We report the results of a four year experiment in which over twenty thousand volunteers made predictions about hundreds of real world geopolitical events in dozens of carefully controlled experiments, all designed to answer questions about what interventions increase the accuracy of forecasts. What traits do good forecasters share? How important is domain expertise? Can training improve forecasts? How should forecasts be elicited--surveys or prediction markets? How should that wisdom be combined? What clever statistical aggregations work best?
Joint work with Phil Tetlock, Barbara Mellers, and the Team Good Judgment, all at the University of Pennsylvania.
The Stanford EE Computer Systems Colloquium (EE380) meets on Wednesdays 4:30-5:45 throughout the academic year. Talks are given before a live audience in Room B03 in the basement of the Gates Computer Science Building on the Stanford Campus. The live talks (and the videos hosted at Stanford and on YouTube) are open to the public.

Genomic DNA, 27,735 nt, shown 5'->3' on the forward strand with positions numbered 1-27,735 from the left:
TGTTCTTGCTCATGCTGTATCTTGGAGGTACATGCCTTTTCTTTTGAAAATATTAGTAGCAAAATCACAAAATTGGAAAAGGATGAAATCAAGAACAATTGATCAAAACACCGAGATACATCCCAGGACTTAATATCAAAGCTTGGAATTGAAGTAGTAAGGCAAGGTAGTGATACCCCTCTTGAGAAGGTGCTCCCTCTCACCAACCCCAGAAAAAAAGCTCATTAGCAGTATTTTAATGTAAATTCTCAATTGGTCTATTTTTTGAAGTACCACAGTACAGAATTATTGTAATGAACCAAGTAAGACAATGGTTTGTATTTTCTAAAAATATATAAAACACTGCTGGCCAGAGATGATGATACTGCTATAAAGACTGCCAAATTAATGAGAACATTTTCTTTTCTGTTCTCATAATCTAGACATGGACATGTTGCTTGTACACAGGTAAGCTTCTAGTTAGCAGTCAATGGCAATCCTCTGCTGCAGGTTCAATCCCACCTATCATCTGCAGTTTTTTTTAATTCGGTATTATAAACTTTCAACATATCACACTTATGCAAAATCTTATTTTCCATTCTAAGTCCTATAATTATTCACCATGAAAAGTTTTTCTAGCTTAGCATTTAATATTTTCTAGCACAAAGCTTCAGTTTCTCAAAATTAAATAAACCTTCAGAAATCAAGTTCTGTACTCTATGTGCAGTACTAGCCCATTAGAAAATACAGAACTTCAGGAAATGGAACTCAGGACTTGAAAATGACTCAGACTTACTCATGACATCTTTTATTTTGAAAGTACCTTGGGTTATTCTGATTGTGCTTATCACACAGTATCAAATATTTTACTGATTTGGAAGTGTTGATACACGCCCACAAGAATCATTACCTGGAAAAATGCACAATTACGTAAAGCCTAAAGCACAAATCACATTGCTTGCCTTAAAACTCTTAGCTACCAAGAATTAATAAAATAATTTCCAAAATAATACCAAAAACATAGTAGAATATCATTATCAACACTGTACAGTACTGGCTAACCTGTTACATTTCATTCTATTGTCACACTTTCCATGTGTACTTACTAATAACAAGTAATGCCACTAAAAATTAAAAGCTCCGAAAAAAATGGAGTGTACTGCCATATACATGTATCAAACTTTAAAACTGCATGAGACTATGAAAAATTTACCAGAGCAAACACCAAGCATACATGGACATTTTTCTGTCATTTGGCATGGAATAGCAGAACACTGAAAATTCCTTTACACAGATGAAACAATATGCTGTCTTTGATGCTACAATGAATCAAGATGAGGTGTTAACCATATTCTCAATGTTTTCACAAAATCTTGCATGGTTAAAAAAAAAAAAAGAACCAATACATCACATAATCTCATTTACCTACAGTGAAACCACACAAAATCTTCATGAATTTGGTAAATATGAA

Dr. Lyle Ungar is a Professor of Computer and Information Science at the University of Pennsylvania, where he also holds appointments in multiple departments in the Schools of Business, Medicine, Arts and Sciences, and Engineering and Applied Science. Lyle received a B.S. from Stanford University and a Ph.D. from M.I.T. He has published over 200 articles and in co-inventor on eleven patents. His current research focuses on developing scalable machine learning methods for data mining and text mining, including spectral methods for natural language processing, statistical models for aggregating crowd-sourced predictions, and techniques to analyze social media to better understand the drivers of physical and mental well-being.